The new study shows there are an estimated 1,300 geoglyphs across 400,000km2 of Southern Amazonia, with 81 found in the area surveyed as part of this research. Villages are often found nearby, or inside the geoglyphs. They are connected through a network of causeways and some have been elaborately constructed over many years.

The earthworks were probably made during seasonal droughts, which allowed forests to be cleared. Drier still had fertile soils, where farmers would have been able to grow crops and fruit trees like Brazil nuts.

Dr Jonas Gregorio de Souza, from the University of Exeter's Department of Archaeology, a member of the research team said: "There is a common misconception that the Amazon is an untouched landscape, home to scattered, nomadic communities. This is not the case. We have found that some populations away from the major rivers are much larger than previously thought, and these people had an impact on the environment which we can still find today.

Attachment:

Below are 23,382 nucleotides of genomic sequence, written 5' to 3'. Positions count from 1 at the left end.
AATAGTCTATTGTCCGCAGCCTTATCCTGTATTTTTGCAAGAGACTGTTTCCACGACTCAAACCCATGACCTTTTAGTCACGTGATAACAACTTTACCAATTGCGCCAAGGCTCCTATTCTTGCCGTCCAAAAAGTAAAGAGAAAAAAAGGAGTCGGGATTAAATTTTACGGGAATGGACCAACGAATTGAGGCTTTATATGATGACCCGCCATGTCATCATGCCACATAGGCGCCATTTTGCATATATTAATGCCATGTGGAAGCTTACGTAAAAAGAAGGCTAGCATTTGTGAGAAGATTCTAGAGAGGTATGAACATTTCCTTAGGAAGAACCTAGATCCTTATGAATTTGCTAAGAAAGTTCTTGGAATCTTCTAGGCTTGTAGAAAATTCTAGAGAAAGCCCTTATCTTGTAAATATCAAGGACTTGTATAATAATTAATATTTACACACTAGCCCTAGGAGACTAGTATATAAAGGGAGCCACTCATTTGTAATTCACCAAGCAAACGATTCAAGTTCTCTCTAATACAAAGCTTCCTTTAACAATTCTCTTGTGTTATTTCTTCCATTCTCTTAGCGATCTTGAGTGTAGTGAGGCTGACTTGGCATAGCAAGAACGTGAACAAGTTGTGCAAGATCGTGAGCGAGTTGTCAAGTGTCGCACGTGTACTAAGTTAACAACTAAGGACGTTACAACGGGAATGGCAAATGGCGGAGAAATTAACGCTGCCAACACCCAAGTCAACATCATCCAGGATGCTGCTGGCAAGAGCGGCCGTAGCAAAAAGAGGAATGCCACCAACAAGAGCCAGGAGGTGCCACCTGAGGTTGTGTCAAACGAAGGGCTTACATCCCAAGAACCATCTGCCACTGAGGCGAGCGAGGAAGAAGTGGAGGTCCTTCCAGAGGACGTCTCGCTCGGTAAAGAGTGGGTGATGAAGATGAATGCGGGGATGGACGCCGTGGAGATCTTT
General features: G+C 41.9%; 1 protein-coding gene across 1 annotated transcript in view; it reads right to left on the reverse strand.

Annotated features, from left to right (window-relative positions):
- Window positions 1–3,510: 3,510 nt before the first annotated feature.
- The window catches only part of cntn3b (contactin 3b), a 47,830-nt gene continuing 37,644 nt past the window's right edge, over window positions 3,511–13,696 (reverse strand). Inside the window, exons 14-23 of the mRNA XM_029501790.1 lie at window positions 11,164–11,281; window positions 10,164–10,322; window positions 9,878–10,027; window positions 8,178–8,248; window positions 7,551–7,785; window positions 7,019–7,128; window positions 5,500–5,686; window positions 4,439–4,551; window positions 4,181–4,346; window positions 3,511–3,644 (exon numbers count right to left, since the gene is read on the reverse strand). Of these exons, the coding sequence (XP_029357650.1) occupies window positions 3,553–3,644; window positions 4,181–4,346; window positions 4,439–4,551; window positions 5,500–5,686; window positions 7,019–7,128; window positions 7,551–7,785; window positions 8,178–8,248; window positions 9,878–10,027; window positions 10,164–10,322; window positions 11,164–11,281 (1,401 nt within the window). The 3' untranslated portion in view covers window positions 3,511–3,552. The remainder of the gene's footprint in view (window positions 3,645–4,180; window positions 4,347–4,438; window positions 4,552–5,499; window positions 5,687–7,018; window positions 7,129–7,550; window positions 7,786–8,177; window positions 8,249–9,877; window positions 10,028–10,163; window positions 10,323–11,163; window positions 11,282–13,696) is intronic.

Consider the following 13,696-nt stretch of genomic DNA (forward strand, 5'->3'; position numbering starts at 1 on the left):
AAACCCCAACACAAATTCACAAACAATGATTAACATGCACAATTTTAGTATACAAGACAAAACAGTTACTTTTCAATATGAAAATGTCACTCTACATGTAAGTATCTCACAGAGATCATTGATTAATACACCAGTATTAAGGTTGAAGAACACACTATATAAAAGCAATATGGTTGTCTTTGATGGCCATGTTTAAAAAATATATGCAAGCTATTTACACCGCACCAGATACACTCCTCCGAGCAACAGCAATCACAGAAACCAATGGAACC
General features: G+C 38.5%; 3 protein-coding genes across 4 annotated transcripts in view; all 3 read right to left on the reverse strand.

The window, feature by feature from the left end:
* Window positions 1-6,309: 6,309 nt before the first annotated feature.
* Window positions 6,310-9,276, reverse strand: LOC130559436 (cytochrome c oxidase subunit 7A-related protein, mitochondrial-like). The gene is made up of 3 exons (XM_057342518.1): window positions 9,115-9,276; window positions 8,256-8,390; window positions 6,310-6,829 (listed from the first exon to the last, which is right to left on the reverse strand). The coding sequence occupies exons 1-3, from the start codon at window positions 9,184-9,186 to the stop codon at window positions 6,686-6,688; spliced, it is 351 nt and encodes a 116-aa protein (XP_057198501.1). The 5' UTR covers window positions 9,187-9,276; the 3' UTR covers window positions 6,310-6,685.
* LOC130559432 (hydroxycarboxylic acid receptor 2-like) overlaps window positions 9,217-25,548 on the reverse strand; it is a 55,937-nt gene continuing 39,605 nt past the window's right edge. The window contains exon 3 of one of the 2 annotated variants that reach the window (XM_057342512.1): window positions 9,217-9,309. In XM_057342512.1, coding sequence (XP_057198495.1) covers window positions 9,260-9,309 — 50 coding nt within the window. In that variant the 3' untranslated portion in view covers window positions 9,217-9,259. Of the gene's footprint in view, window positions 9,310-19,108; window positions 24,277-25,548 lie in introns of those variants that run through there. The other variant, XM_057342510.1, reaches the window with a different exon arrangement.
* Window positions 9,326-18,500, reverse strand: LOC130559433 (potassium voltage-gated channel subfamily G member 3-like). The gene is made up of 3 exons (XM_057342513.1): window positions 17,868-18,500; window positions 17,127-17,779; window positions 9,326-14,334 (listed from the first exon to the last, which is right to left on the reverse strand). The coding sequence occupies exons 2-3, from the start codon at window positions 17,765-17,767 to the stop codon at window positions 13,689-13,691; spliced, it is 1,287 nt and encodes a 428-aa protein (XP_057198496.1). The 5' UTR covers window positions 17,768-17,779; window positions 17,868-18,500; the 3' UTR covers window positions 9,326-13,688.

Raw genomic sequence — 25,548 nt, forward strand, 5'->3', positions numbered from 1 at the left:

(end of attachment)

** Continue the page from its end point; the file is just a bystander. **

Compound structure with a small enclosure in the interior of a larger one. Credit: University of Exeter

"The Amazon is crucial to regulating the Earth's climate, and knowing more about its history will help everyone make informed decisions about how it should be cared for in the future."

Professor José Iriarte, from the University of Exeter, another member of the research team, said: "We are so excited to have found such a wealth of evidence. Most of the Amazon hasn't been excavated yet, but studies such as ours mean we are gradually piecing together more and more information about the history of the largest rainforest on the planet